Indians Are People, Not Mascots

Essay by Anonymous UserHigh School, 10th grade October 2007

download word file, 3 pages 0.0

Should schools be allowed to have Indian mascots? My response has always been no because these trappings and seasonal insults offend the intelligence of thousands of Indigenous Peoples in this country. Invented media images prevent millions of Americans from understanding the authentic human experience of First Nations People, both from long ago and today. I see that the way Indian mascots are used today is about "dysconscious racism" and a form of cultural violence. Dysconscious racism is a form of racism that accepts dominant white norms and privileges. For example, if you have seen these racial antics and negative behaviors portrayed by Indian mascots for hundreds of times for most part of your life, you may become absolutely numb to it. That's what I mean by dysconscious racism. However, the thousand of ways in which Indian mascots are used today in American sports culture is racist and should be eliminated, with education used as the tool for liberation.

Indians are people not mascots. "No mascot, logo, or nickname is so important that it supersedes a child's right to learn". The United States Commission on Civil Rights deeply respects the right of all Americans to freedom of expression under the First Amendment and in no way would attempt to prescribe how people can express themselves. The use of stereotypical images of Native Americans by educational institutions has the potential to create a racially hostile educational environment that may be intimidating to Indian students. American Indians have the lowest high school graduation rates in the nation and even lower college attendance and graduation rates. The perpetuation of harmful stereotypes may exacerbate these problems.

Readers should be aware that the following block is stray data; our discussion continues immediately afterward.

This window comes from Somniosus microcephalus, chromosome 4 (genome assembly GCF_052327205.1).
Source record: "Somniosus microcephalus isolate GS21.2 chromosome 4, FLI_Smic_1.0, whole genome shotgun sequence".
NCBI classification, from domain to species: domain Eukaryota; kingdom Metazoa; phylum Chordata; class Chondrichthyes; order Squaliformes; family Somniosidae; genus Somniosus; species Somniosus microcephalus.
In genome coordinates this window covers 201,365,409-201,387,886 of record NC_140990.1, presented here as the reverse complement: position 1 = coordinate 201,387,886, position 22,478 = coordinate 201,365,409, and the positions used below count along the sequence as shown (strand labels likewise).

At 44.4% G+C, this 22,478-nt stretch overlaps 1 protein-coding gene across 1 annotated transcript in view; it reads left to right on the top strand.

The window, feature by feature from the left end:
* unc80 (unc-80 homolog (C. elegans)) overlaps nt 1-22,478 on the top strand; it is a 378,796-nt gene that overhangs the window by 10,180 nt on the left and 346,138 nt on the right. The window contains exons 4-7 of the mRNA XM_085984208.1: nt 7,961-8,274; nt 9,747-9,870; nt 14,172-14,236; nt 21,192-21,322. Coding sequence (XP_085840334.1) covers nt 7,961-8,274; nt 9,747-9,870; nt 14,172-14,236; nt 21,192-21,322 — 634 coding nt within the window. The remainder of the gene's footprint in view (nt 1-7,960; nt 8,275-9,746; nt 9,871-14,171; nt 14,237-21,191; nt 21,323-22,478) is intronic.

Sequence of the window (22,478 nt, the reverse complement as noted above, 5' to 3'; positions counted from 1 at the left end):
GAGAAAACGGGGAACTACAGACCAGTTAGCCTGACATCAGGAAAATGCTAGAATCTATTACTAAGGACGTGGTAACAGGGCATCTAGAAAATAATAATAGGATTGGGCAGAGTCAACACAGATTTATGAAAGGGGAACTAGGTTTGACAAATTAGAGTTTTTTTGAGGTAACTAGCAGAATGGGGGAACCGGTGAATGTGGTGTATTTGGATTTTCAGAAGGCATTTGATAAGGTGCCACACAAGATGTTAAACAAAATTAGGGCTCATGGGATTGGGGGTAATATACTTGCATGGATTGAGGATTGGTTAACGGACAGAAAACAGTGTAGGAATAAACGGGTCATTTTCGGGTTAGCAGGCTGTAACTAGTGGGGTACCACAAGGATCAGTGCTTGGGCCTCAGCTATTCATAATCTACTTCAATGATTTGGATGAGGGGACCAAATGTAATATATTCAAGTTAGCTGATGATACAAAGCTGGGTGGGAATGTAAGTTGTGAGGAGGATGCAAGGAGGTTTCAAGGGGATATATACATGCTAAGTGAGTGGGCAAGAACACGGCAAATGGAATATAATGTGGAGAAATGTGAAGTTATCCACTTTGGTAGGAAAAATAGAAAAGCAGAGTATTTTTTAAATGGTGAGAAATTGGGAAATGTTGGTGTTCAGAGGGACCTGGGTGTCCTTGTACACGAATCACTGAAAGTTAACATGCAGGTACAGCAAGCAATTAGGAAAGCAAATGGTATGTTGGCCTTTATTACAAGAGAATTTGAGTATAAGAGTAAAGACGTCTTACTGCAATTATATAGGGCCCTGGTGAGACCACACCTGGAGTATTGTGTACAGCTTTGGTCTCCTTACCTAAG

The stereotyping of any racial, ethnic, religious or other groups when promoted by our public educational institutions, teach all students that stereotyping of minority groups...